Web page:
Mt Washington Christmas in 1870
2020-12-24 05:11:39.000 – Peter Crane, Curator, Gladys Brooks Memorial Library
The following pair of extracts reflect what Christmas was like on Mt Washington way back in 1870. The entries are from the journal of the Huntington-Hitchcock Expedition, and are as they appeared in “Mount Washington in Winter,” published after the winter of 1870-1871. The chapter containing these extracts was prepared by Solomon Nelson, one of the members of the expedition, who hailed from Georgetown, Massachusetts.
December 24. Yesterday afternoon and late at night, a “snow-bank” lay along the south; this forenoon snow was falling with a temperature of -13 degrees. At times during the day the wind was as high as seventy miles an hour, consequently we were confined to the house. Mr. S. (Sgt. Theodore Smith, weather observer and telegrapher of the U.S. Army Signal Service, specially assigned to the Expedition) has much to do, many messages being sent to and from the “lower regions.” He sends his first regular report to Washington to-night. So it seems that the government consider this station of importance, if the public do not. In working this line, Mr. S. has had many obstacles to overcome; but he seems to be determined to have it work all right ere long. Canned beef, tomato sauce, coffee, and pilot bread constituted our dinner. Find no vegetables but onions – bad for us. It is cold to-night (now, nine P.M., -15 degrees), and only 42 degrees in the room, although we have two fires. Mr. K. (Howard Kimball, photographer, of Concord, New Hampshire) received a telegram from home to-night. We sent a press dispatch of “A merry Christmas to all the world below.” Christmas! And what a contrast to some former ones! – in situation at least. But I would not exchange places with the most favored of fortune this night, nor do I esteem any preceding Christmas Eve above this one. A jolly party we are, but for the telegraph shut out from all intercourse with mankind. The wire attached to the sounder on the little table across the room is the connecting link between the “outside barbarians” and ourselves. They are doomed to read (curiosity if not interest will lead them ) the reports from Mount Washington. We have a saying that whatever is done is all for the “Benefit of Commerce.”
(Note: The Signal Service office responsible for weather observation was titled the “Bureau of Telegrams and Reports for the Benefit of Commerce,” and “For the Benefit of Commerce” became a catch-phrase for the members of the Expedition. Perhaps it was a bit ironic that the federal responsibility for weather observations, after being assigned first to the War Department, and later to the Department of Agriculture, was eventually assigned to the Department of Commerce.)
December 25. There were no clouds above or around the summit. Below, and but a little lower than this peak, the clouds were dense and covered an extensive tract of country. Through the less dense portion of the lighter clouds, the sun’s rays gave a peculiar rose-tint extremely beautiful in effect. This was my first cloud view, and it was a treat beyond expectation. About ten A.M., Mr. K. (Howard Kimball, photographer) and myself went out for an observation. We had the pleasure of witnessing the formation of several coronae, sometimes single but oftener three, even on one occasion four distinct circles, appearing and disappearing so rapidly that it was impossible to more than catch a glimpse of form and color. It was a phenomenon of rare beauty. Mr. K. devoted himself to the task of getting up a dinner worthy of the day. His efforts were entirely successful, and as the highest compliment we could pay him, we did full justice to the repast “our Blot” had prepared. The bill of fare embraced roast lamb, onions, canned peaches, corn-starch pudding, and sauces. It was not a bad dinner to sit down to on Mount Washington on Christmas day. Mr. S. (Sgt. Theodore Smith, weather observer and telegrapher) and I did the smoking for the whole party; all for the “Benefit of Commerce.” S. (Sgt. Theodore Smith) , K. (Howard Kimball), and N. (Solomon Nelson) made a call at the Tip-Top House, but did not stay long, the wind was too severe. Mr. S. takes our four-footed friends, the sable and mice, under his especial care, and sees that they get all the waste food. They are our companions, though we see them but seldom.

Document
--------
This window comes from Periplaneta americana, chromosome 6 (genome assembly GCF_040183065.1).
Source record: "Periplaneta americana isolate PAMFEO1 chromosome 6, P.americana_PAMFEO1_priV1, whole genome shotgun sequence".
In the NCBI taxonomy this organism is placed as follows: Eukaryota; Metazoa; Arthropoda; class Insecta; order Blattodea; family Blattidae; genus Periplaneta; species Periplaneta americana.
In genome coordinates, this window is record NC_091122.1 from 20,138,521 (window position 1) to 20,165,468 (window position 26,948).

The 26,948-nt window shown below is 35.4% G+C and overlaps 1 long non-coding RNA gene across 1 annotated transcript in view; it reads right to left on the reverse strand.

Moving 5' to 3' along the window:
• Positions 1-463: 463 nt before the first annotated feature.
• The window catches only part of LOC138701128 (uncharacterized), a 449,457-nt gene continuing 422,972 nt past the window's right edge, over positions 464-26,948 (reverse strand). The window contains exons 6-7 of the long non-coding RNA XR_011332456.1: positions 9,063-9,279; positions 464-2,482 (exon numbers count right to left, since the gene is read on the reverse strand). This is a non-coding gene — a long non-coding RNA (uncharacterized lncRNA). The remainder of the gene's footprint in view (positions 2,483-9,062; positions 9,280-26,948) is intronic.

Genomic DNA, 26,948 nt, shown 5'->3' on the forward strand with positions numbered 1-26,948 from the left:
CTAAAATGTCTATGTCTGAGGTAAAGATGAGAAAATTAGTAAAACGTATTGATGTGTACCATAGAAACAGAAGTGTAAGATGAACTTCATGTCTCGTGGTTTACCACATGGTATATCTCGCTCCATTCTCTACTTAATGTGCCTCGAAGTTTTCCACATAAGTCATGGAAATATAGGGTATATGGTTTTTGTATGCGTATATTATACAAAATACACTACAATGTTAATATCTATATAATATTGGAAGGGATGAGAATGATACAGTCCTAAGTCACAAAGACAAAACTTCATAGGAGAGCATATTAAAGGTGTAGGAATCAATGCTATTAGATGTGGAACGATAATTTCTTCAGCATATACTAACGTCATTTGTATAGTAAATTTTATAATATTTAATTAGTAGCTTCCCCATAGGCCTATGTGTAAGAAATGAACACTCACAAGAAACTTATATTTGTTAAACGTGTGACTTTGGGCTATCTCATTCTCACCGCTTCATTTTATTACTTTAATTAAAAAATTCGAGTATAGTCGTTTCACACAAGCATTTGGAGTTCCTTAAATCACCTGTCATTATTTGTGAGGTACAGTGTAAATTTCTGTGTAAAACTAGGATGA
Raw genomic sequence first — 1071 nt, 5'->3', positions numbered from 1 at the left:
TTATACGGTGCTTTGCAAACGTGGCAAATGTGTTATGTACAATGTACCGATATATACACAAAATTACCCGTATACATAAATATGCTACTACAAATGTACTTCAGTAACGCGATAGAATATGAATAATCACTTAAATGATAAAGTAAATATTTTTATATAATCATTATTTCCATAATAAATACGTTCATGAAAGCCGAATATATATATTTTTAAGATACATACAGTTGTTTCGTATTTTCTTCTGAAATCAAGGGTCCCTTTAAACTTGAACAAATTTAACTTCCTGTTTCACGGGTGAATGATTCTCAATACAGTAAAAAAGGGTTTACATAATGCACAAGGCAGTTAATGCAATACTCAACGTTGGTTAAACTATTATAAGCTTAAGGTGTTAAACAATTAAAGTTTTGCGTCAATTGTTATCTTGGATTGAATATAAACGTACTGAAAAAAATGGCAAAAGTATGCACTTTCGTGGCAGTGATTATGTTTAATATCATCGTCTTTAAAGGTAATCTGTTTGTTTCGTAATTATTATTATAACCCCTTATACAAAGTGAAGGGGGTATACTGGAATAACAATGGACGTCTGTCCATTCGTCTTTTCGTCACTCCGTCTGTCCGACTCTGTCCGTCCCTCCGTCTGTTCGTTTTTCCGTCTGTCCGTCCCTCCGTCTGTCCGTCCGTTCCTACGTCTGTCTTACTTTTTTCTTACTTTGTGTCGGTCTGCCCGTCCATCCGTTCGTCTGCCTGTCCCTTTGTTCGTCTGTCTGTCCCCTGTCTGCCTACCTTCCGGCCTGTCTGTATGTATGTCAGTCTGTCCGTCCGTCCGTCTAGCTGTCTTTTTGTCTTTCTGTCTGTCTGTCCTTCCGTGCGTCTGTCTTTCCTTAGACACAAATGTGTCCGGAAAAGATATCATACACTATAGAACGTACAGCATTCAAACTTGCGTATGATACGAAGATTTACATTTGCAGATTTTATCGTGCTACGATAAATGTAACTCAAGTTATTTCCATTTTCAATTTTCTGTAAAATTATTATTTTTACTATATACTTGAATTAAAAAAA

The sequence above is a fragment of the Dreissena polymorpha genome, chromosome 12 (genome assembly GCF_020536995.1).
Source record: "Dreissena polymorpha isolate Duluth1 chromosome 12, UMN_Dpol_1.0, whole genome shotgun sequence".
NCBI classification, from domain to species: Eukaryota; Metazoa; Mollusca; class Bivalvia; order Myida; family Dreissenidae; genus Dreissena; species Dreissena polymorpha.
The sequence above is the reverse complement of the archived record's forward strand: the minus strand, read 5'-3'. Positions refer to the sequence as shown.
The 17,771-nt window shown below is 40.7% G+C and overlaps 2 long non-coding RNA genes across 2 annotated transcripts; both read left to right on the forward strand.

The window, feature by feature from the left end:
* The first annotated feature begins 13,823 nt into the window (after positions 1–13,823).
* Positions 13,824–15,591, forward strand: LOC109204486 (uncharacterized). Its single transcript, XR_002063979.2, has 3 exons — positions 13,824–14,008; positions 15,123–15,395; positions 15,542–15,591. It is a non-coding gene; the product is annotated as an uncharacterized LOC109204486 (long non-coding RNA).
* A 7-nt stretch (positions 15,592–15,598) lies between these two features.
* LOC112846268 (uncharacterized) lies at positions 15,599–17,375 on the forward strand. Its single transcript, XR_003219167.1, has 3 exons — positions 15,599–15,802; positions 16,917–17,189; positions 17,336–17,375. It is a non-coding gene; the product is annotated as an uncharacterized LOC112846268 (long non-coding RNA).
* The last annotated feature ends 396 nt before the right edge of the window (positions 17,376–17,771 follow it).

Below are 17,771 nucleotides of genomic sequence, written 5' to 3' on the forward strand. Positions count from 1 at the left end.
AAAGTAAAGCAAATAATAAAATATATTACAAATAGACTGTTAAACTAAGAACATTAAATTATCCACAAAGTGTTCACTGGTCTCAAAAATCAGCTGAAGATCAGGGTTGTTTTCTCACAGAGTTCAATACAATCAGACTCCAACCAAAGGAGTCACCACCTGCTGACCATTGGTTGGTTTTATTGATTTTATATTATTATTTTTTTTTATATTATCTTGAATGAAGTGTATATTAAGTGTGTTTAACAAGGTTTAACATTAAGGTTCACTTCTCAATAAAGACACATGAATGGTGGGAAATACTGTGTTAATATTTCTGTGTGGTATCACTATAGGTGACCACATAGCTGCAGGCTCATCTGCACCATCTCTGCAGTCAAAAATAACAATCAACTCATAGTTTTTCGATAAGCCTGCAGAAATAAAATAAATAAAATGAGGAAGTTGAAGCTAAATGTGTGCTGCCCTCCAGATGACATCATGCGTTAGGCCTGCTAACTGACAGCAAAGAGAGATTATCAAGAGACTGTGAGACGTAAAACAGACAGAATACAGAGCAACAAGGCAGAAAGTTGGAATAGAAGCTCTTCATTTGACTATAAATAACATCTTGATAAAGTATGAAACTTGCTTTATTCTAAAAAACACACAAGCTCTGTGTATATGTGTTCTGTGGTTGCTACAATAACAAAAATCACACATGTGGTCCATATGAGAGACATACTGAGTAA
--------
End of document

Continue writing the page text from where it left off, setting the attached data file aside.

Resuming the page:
(Note: The significance of “Our Blot” as a nickname for Howard Kimball is not known, but perhaps was some sort of reference to his role as photographer.)
To learn more about the Huntington-Hitchcock Expedition, please tune-in
to our online webinar, Science in the Mountains
, on February 9 and hear from me, Dr. Peter Crane, as I present “Breaking the Ice: The First Scientific Expedition to Mount Washington.”
The northern summits of the Presidential Range; taken 23 Dec 2020
Peter Crane, Curator, Gladys Brooks Memorial Library